Natural disasters can have a devastating effect on entire cities, countries, continents, and the people who live there. When the worst natural disasters hit, it is often an opportunity for international relations to band together and help support those who were affected; as evidenced by the overwhelming response to current natural disasters. From unexpected volcanoes recently erupted to the biggest earthquake this year, and the worst hurricanes we were unprepared for, natural events in 2020 led to celebrities, world leaders, and ordinary people alike lending a hand to their neighbors in need.
This list of major natural disasters details the necessary facts of world events that could have a lasting economic effect. The most recent natural disasters often provide you with an opportunity to become involved by donating financially or otherwise lending your support.
A Rare Derecho Unleashes Tornadoes And Rain In The Midwest
On August 10, a rare storm called a derecho traveled 770 miles in 14 hours through Nebraska, South Dakota, Iowa, Illinois, Wisconsin, Indiana, and Michigan, at some points with winds of higher than 100 mph. The destruction included damaged crops and buildings, and loss of power. At least four people lost their lives.
According to the the National Oceanic and Atmospheric Administration's Storm Prediction Center, a derecho - the Spanish word for "direct" or "straight ahead," is "a widespread, long-lived wind storm associated with a band of rapidly moving showers or thunderstorms." Unlike a tornado, a derecho travels along one straight path, and doesn't last as long as a hurricane, but still produces widespread damage.
A 5.7 Magnitude Earthquake Rocks Salt Lake City, UT
Early March 18, a 5.7 magnitude earthquake rocked Salt Lake City, UT, and knocked out the state's coronavirus hotline. Amid concerns over the COVID-19 virus causing lockdowns in major cities, residents worried about how to check on their friends and loved ones after the quake.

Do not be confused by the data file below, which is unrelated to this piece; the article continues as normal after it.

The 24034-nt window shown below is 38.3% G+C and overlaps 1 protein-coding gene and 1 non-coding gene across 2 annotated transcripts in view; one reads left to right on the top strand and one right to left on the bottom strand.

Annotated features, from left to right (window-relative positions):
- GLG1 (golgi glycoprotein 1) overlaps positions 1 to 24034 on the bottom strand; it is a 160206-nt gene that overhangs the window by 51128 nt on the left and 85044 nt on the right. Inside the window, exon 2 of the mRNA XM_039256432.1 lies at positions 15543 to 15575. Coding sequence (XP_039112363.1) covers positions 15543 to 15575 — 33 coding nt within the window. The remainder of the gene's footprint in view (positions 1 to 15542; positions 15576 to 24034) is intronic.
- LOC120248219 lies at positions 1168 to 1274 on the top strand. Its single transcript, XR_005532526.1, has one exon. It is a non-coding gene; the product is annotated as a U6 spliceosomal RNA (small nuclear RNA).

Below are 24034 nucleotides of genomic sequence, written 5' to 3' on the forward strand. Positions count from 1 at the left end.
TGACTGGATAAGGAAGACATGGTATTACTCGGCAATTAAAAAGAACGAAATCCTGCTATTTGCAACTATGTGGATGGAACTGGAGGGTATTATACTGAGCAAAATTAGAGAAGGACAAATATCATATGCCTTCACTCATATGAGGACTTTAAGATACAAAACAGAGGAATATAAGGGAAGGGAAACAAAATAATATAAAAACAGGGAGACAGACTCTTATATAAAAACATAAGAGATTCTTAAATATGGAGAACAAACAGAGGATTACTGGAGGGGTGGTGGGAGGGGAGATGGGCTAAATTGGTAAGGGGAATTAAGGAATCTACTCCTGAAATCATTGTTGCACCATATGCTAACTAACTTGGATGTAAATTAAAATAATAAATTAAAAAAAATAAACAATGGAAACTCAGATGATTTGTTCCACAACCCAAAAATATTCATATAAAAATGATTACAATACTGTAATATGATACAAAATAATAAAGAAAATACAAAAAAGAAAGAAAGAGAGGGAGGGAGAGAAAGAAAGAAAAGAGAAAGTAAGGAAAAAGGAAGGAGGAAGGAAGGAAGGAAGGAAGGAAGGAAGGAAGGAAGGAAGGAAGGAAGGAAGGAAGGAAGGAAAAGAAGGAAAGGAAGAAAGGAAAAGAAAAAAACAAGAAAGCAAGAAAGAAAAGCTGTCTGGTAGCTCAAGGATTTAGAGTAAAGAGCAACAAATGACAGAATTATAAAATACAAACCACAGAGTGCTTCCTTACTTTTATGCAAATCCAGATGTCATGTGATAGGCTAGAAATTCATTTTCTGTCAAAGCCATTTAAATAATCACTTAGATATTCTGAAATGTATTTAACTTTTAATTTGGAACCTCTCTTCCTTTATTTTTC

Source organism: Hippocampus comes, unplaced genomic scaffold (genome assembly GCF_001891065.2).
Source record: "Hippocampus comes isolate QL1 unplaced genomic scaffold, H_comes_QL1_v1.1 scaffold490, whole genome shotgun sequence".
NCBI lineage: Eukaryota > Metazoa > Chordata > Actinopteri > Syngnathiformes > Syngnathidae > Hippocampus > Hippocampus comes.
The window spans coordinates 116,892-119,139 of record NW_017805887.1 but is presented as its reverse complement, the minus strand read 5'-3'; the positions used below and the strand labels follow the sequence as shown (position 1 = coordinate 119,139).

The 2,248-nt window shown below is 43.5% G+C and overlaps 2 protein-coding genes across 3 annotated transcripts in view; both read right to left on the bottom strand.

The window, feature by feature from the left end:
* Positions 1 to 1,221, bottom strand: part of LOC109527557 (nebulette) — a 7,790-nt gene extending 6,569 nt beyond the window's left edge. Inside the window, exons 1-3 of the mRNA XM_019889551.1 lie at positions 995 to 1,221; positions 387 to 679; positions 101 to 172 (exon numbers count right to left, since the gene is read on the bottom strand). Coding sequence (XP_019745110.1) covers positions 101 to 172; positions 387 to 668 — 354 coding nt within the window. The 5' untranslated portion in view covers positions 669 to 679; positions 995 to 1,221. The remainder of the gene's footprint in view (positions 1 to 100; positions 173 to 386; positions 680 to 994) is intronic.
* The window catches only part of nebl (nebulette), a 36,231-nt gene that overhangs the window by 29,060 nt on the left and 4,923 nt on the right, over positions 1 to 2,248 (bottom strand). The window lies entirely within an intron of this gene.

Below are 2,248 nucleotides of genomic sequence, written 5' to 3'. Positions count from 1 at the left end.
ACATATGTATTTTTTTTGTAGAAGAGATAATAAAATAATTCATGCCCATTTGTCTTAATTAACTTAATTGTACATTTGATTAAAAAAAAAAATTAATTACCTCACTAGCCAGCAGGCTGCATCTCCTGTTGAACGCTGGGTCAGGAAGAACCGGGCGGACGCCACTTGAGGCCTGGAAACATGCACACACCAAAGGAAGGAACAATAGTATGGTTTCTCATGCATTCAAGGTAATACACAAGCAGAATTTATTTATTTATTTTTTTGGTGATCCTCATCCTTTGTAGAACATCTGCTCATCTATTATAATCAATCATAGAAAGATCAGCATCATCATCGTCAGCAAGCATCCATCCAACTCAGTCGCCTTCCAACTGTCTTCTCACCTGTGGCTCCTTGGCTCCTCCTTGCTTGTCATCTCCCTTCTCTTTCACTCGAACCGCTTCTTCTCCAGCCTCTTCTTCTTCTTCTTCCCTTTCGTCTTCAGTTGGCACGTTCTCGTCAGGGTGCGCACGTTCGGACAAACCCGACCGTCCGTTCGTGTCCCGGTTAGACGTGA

Salt Lake City officials told ABC News there were no reported injuries, but the city's airport stopped operating temporarily, and at least 59 aftershocks had taken place by afternoon.
The earthquake was the state's largest since 1992. Local resident Dr. Scott Williams said it lasted around 15 or 20 seconds, "shaking pretty hard. Then I felt swaying for about another 15 seconds."
Reopening the Public Health Lab was the priority for city officials.
A Tornado Touches Down In Nashville, TN
Around 1 am on March 3, a tornado touched down in Nashville, TN, after a heavy storm. West Nashville was hit the hardest with damage to several hangers at the John C. Tune Airport and power lines. Neighborhoods and businesses were flattened.
According to the Tennessee Emergency Management Agency, at least 19 people were killed.
The city set up an emergency shelter with running water at Nashville Farmer’s Market on 900 Rosa L. Parks Blvd. in Nashville.
The Taal Volcano Erupts In The Philippines
On January 12, the Taal volcano, which sits 37 miles from the capital of Manila in the Philippines, unexpectedly erupted, forcing hundreds to evacuate their homes.
The Volcanic institute told USA Today, "Taal Volcano entered a period of intense unrest," thickening the air with ash, pebbles, and weak lava fountaining. Thunder and lightning served to intensify the atmosphere as President Rodrigo Duterte ordered nearby communities to leave the area.
Philippine Defense Secretary Delfin Lorenzana said the worst-case scenario is "that the eruption would cause the entire island to rise and scatter debris on the nearby areas." Though no one was reported hurt within the first 48 hours of the event, the Philippine Institute of Volcanology and Seismology was still taking precautions in the event that a more hazardous eruption occurred.
If you would like to help support communities who were evacuated from their homes, CNN complied a list of organizations accepting donations here.